So, within hours there was evidence that Bester had not died in cell 35. This was shown beyond doubt when his mother Meisie Mabaso came forward to claim the burnt body, which her DNA unsurprisingly did not match. Meanwhile, Bester and Magudumana led a very public life in considerable luxury as supposed property developers. The Judicial Inspectorate of Correctional Services in August 2022 provided the first official report to state that Bester did not die in his cell; and his escape was verified by an inmate whistleblower two months later. Then followed weeks of official ineptitude and indifference broken only by a press expose in March 2023 by GroundUp accompanied by photographs of Bester with Magudumana in Sandton.
Two days later the couple disappeared over the border and officialdom finally admitted to the public that Bester had escaped and been at large for ten months without any of his victims being informed. Mangaung Prison was, with justification, then placed under administration. Two coffins buried in funerals organised by Magudumana were found to contain rotting meat and maize meal and five days later on 7 April she and Bester were arrested in Tanzania and subsequently extradited. Their cases have yet to be tried with Magudumana making claims about illegal extradition that have already been dismissed in court. Bail has been denied.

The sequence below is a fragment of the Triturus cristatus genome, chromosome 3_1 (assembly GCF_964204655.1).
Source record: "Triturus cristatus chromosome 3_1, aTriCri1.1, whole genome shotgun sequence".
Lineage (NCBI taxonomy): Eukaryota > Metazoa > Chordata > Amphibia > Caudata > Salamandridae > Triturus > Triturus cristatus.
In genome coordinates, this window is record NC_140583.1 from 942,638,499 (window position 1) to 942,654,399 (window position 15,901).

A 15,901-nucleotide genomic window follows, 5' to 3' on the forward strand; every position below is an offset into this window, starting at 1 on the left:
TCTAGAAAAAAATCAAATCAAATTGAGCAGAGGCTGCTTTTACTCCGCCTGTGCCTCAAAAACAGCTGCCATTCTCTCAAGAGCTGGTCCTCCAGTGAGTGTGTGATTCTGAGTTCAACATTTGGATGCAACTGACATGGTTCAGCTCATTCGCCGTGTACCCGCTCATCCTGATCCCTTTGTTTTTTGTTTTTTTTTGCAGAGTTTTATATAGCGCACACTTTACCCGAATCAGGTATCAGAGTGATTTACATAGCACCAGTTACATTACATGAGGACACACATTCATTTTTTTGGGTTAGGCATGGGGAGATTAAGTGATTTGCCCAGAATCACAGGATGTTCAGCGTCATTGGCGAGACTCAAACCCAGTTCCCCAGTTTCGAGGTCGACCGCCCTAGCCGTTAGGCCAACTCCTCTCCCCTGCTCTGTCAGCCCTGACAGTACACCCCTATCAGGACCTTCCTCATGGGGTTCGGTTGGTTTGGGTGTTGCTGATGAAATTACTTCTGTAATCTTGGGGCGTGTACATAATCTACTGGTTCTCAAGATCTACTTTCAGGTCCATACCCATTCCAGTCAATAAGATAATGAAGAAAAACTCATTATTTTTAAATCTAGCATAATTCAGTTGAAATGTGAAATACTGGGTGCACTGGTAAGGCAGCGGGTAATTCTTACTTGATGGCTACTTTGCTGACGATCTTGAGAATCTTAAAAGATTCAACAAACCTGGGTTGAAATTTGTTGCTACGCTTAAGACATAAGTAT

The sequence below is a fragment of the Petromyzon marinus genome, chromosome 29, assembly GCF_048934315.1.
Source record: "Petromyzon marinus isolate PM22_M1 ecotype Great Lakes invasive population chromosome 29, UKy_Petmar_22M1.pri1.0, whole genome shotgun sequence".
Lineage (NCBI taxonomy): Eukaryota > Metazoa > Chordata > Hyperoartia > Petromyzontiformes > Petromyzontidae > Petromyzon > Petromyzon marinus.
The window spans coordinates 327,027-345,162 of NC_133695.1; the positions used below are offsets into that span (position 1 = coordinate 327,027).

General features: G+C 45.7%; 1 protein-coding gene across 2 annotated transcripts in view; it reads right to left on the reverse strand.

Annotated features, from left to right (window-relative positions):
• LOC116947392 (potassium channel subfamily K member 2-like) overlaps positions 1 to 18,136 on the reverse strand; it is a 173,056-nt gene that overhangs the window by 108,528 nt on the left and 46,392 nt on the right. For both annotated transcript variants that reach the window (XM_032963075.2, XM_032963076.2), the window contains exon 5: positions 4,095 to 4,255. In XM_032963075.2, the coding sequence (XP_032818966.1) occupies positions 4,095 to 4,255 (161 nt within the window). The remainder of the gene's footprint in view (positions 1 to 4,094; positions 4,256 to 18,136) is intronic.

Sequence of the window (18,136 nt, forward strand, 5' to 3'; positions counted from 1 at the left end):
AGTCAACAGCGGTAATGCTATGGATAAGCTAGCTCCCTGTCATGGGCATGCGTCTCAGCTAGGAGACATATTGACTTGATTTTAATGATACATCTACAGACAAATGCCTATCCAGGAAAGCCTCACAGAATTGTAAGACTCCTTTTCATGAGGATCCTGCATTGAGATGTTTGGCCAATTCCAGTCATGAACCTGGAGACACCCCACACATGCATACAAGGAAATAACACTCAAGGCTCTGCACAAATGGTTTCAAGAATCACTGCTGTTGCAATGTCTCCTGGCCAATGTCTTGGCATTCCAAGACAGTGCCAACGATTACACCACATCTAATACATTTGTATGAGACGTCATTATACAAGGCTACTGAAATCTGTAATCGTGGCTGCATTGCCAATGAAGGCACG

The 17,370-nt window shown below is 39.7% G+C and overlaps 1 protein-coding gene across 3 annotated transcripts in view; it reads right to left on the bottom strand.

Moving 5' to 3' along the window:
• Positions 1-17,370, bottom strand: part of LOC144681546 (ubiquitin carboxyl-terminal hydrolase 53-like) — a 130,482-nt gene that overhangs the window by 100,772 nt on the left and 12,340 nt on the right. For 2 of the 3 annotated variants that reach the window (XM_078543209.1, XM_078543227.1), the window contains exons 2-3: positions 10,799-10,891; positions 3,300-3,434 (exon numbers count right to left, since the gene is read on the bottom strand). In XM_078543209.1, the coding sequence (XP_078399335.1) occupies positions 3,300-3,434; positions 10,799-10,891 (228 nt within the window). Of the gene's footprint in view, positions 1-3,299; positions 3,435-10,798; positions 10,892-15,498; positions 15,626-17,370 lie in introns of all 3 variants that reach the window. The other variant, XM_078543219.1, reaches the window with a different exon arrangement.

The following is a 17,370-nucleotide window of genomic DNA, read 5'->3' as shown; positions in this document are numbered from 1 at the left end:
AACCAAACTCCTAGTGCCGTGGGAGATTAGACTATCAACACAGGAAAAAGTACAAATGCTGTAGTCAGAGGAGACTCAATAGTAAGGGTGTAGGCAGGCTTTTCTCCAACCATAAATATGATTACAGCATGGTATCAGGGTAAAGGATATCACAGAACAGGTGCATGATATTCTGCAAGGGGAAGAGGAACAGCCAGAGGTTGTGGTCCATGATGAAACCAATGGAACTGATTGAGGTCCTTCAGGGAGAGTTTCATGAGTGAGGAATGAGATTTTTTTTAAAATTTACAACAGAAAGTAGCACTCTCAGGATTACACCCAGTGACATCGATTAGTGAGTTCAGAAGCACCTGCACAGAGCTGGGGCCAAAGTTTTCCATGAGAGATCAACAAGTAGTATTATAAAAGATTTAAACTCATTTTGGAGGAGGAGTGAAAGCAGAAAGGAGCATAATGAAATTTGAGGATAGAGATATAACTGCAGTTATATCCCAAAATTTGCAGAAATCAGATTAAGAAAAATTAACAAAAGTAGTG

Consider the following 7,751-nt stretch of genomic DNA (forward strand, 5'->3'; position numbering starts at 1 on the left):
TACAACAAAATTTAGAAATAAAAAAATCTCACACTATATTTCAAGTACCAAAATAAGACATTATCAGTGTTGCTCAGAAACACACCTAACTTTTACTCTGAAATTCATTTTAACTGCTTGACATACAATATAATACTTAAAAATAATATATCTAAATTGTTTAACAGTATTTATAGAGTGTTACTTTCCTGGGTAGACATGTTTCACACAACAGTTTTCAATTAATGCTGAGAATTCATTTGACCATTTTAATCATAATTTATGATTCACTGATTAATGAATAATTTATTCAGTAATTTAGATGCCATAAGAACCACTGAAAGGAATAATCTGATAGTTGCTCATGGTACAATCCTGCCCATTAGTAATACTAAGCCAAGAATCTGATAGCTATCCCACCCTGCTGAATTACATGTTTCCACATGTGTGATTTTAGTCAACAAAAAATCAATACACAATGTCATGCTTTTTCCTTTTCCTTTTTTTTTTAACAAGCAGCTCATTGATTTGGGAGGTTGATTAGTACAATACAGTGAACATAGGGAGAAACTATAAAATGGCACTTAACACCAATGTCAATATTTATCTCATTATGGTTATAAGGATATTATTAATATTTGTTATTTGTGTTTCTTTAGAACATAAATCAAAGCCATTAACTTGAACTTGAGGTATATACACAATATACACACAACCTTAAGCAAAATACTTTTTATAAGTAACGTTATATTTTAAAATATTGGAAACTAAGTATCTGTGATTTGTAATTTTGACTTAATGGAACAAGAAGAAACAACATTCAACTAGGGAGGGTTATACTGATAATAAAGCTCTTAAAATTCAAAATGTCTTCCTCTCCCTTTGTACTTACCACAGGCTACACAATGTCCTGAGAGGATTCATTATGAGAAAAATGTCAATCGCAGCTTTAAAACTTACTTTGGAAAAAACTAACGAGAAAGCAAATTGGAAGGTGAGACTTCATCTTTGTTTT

One of the few bright spots in this saga has been the performance of the Parliamentary Portfolio Committee on Correctional Services which with competence and cross-party solidarity exposed ineptitude and indifference in the police and prisons service and by private contractors. The latter in the form of Bloemfontein Correctional Contracts and G4S seem actively to have obstructed investigations under the guise of confidentiality and were still insisting Bester had committed suicide in prison long after it was clearly apparent that he had escaped.
There has been a great deal of public interest in this escapade and the principal actors. Bester, known as the Facebook Rapist, comes as no surprise except for his extraordinarily brazen behaviour. Exactly why Magudumana with so much apparently going for her should throw it all away for Bester is cause for ongoing speculation. The Bonnie and Clyde syndrome (hybristophilia) is put forward in this book as a possible explanation. But what should be of general concern is how all their criminality could be enabled.
A clue lies in the fact that one of the companies involved in security at Mangaung prison was linked to Gavin Watson’s Bosasa and thus to Zuma/Gupta state capture. Corruption at all levels enables ruthless opportunists like Bester to thrive. And he in turn is a manifestation of the moral vacuum at the heart of South African society. No doubt before long there will be a film based on his escape. And equally likely, Damons and Steyn’s point about celebrity culture will be ignored fuelling further myth and social decay.
Book review by Christopher Merrett, reproduced from his web page, From the Thornveld